A new study reveals similarities and relationships between certain types of chemicals found on 30 different comets, which vary widely in their overall composition compared to one another. The research is part of ongoing investigations into these primordial bodies, which contain material largely unchanged from the solar system’s birth some 4.6 billion years ago.
In the race towards the discovery of Planet Nine, scientists from around the world strive to calculate its orbit using the tracks left by the small bodies that move well beyond Neptune. Now, astronomers from Spain and Cambridge University have confirmed that the orbits of the six extreme trans-Neptunian objects that served as a reference to announce the existence of Planet Nine are not as stable as originally thought.
Astronomers have found a unique object that appears to be made of material from the time of Earth’s formation, which has been preserved in the Oort Cloud for billions of years. C/2014 S3 (PANSTARRS) is the first object to be discovered on a long-period cometary orbit that has the characteristics of a pristine inner solar system asteroid.
Scientists have determined that comets produce X-ray emission when particles in the solar wind strike the comet’s atmosphere. Recently, astronomers announced the results of a study using data collected with NASA’s Chandra X-ray Observatory of two comets — C/2012 S1 ISON and C/2011 S4 PanSTARRS — when both were relatively close to Earth.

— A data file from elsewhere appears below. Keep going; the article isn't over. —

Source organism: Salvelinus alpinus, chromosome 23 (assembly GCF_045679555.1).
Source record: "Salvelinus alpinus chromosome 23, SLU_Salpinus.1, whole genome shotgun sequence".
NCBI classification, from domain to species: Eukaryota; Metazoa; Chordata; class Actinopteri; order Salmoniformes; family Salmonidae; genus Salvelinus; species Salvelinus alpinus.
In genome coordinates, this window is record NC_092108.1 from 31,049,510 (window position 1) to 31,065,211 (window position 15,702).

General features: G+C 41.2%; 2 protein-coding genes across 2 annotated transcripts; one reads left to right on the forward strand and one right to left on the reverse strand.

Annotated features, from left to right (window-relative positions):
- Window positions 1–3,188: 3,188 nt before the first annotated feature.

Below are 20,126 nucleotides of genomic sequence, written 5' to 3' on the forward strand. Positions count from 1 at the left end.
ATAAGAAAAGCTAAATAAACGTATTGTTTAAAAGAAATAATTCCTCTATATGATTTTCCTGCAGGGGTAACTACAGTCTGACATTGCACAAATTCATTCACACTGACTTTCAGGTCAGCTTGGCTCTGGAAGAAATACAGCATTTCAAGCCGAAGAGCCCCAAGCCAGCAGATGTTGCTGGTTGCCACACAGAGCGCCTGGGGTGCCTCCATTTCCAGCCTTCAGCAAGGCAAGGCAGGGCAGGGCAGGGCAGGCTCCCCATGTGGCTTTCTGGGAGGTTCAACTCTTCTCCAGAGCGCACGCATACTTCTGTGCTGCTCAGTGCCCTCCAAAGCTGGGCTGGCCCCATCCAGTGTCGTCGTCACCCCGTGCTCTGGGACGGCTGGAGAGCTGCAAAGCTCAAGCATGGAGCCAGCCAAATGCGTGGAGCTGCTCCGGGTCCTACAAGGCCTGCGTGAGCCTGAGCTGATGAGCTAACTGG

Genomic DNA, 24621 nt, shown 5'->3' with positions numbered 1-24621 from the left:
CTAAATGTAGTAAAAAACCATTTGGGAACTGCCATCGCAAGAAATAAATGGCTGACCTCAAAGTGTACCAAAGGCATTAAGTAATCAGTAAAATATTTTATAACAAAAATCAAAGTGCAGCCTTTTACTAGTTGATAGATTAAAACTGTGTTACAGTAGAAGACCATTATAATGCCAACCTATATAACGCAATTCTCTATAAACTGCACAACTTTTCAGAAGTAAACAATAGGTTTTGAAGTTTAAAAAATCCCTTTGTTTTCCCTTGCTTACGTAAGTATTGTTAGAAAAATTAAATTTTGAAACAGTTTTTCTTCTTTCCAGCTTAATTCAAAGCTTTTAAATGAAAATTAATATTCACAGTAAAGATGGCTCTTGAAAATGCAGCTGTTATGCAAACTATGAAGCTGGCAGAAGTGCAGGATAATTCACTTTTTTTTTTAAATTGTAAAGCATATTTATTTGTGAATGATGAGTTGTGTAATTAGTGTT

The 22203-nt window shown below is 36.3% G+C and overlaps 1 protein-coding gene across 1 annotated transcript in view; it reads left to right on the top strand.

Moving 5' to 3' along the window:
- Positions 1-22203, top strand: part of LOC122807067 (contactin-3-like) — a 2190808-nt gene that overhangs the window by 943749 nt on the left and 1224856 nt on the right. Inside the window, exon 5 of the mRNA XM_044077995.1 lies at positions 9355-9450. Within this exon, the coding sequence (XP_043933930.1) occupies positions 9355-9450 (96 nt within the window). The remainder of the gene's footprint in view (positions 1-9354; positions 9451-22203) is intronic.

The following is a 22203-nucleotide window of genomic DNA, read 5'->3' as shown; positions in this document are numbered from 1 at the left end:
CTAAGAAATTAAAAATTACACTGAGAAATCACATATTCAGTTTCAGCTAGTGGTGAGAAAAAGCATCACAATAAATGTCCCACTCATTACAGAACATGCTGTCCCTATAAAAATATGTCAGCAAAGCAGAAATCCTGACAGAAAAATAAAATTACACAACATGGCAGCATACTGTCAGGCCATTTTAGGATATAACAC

Using an orbiting radio-astronomy satellite combined with 15 ground-based radio telescopes, astronomers have made the most-detailed astronomical image yet, revealing new insights about a gorging black hole in a galaxy 900 million light-years away. The image has the resolving power of a telescope about 62,500 miles wide, or almost eight times the diameter of the Earth.
Discovered on 31 October 2013 by the Catalina Sky Survey, C/2013 US10 is an Oort Cloud comet making its first foray into the inner solar system. Currently dashing northward through the constellation Boötes, Comet Catalina passes within ½ degree of Arcturus, the brightest star of the northern sky, on the morning of 1 January 2016.